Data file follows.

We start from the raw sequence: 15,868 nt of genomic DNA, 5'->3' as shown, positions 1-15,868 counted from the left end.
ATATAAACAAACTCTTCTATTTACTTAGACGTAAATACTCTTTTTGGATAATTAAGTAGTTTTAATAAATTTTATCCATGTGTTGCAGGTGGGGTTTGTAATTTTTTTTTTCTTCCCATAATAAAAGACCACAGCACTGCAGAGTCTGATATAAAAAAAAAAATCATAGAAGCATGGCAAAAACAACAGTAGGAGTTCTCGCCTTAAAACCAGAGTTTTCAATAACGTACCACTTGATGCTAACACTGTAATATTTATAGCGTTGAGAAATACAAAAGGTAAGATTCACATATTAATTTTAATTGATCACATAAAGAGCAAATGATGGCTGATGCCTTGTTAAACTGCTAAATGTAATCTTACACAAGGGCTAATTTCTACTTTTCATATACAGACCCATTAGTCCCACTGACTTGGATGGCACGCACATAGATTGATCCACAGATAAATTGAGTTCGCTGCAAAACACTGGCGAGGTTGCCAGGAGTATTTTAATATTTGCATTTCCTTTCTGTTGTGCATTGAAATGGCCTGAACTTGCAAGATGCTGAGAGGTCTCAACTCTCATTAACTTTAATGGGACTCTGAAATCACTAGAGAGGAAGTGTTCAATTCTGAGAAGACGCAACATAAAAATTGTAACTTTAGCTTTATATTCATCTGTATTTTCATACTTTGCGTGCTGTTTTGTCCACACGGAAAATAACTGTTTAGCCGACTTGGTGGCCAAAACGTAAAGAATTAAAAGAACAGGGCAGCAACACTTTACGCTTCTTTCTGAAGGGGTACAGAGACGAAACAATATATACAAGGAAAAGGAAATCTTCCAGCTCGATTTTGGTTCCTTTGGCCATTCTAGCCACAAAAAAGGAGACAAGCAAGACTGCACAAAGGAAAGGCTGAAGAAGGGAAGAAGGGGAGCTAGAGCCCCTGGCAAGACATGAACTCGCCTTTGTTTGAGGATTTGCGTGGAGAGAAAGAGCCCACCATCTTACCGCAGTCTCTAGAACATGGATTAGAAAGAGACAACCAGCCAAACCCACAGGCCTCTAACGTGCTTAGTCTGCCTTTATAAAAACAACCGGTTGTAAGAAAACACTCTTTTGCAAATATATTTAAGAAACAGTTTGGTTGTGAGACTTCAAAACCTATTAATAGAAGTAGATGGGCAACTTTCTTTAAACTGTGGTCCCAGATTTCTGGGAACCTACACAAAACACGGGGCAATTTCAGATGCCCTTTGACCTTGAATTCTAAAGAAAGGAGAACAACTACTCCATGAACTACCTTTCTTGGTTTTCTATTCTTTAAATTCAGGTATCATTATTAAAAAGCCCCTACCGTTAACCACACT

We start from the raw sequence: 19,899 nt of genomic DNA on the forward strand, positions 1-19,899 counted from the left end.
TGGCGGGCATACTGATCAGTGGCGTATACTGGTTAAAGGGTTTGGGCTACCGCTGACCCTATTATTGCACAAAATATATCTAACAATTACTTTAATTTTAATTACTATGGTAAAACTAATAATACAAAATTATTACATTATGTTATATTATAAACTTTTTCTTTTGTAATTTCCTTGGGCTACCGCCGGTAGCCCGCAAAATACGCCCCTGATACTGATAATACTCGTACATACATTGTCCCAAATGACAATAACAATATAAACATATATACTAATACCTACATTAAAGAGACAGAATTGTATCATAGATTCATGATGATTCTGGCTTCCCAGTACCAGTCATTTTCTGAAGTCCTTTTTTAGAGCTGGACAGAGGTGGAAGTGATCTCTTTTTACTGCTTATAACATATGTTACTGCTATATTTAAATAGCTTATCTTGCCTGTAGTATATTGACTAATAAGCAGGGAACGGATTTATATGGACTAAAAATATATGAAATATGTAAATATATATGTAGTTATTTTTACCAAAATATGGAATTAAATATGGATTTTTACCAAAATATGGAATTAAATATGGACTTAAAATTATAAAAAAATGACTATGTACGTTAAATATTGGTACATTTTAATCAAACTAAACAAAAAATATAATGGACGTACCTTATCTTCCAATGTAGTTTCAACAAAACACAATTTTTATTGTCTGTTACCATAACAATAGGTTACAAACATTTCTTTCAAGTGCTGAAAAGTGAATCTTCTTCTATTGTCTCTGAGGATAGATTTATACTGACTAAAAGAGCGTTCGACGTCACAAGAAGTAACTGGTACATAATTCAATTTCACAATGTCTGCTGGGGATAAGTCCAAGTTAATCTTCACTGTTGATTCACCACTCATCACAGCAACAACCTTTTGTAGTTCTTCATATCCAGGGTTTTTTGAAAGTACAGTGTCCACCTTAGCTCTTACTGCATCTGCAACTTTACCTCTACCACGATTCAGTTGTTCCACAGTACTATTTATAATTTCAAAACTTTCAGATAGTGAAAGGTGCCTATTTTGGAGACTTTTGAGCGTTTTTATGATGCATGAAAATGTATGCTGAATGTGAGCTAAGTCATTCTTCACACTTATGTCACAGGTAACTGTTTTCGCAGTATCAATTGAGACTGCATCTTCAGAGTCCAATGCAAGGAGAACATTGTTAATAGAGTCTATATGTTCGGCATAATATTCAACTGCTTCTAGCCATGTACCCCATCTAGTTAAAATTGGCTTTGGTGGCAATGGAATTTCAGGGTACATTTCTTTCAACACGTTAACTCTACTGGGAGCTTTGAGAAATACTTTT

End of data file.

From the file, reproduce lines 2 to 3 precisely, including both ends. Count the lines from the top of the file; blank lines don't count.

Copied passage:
ATATAAACAAACTCTTCTATTTACTTAGACGTAAATACTCTTTTTGGATAATTAAGTAGTTTTAATAAATTTTATCCATGTGTTGCAGGTGGGGTTTGTAATTTTTTTTTTCTTCCCATAATAAAAGACCACAGCACTGCAGAGTCTGATATAAAAAAAAAAATCATAGAAGCATGGCAAAAACAACAGTAGGAGTTCTCGCCTTAAAACCAGAGTTTTCAATAACGTACCACTTGATGCTAACACTGTAATATTTATAGCGTTGAGAAATACAAAAGGTAAGATTCACATATTAATTTTAATTGATCACATAAAGAGCAAATGATGGCTGATGCCTTGTTAAACTGCTAAATGTAATCTTACACAAGGGCTAATTTCTACTTTTCATATACAGACCCATTAGTCCCACTGACTTGGATGGCACGCACATAGATTGATCCACAGATAAATTGAGTTCGCTGCAAAACACTGGCGAGGTTGCCAGGAGTATTTTAATATTTGCATTTCCTTTCTGTTGTGCATTGAAATGGCCTGAACTTGCAAGATGCTGAGAGGTCTCAACTCTCATTAACTTTAATGGGACTCTGAAATCACTAGAGAGGAAGTGTTCAATTCTGAGAAGACGCAACATAAAAATTGTAACTTTAGCTTTATATTCATCTGTATTTTCATACTTTGCGTGCTGTTTTGTCCACACGGAAAATAACTGTTTAGCCGACTTGGTGGCCAAAACGTAAAGAATTAAAAGAACAGGGCAGCAACACTTTACGCTTCTTTCTGAAGGGGTACAGAGACGAAACAATATATACAAGGAAAAGGAAATCTTCCAGCTCGATTTTGGTTCCTTTGGCCATTCTAGCCACAAAAAAGGAGACAAGCAAGACTGCACAAAGGAAAGGCTGAAGAAGGGAAGAAGGGGAGCTAGAGCCCCTGGCAAGACATGAACTCGCCTTTGTTTGAGGATTTGCGTGGAGAGAAAGAGCCCACCATCTTACCGCAGTCTCTAGAACATGGATTAGAAAGAGACAACCAGCCAAACCCACAGGCCTCTAACGTGCTTAGTCTGCCTTTATAAAAACAACCGGTTGTAAGAAAACACTCTTTTGCAAATATATTTAAGAAACAGTTTGGTTGTGAGACTTCAAAACCTATTAATAGAAGTAGATGGGCAACTTTCTTTAAACTGTGGTCCCAGATTTCTGGGAACCTACACAAAACACGGGGCAATTTCAGATGCCCTTTGACCTTGAATTCTAAAGAAAGGAGAACAACTACTCCATGAACTACCTTTCTTGGTTTTCTATTCTTTAAATTCAGGTATCATTATTAAAAAGCCCCTACCGTTAACCACACT

We start from the raw sequence: 19,899 nt of genomic DNA on the forward strand, positions 1-19,899 counted from the left end.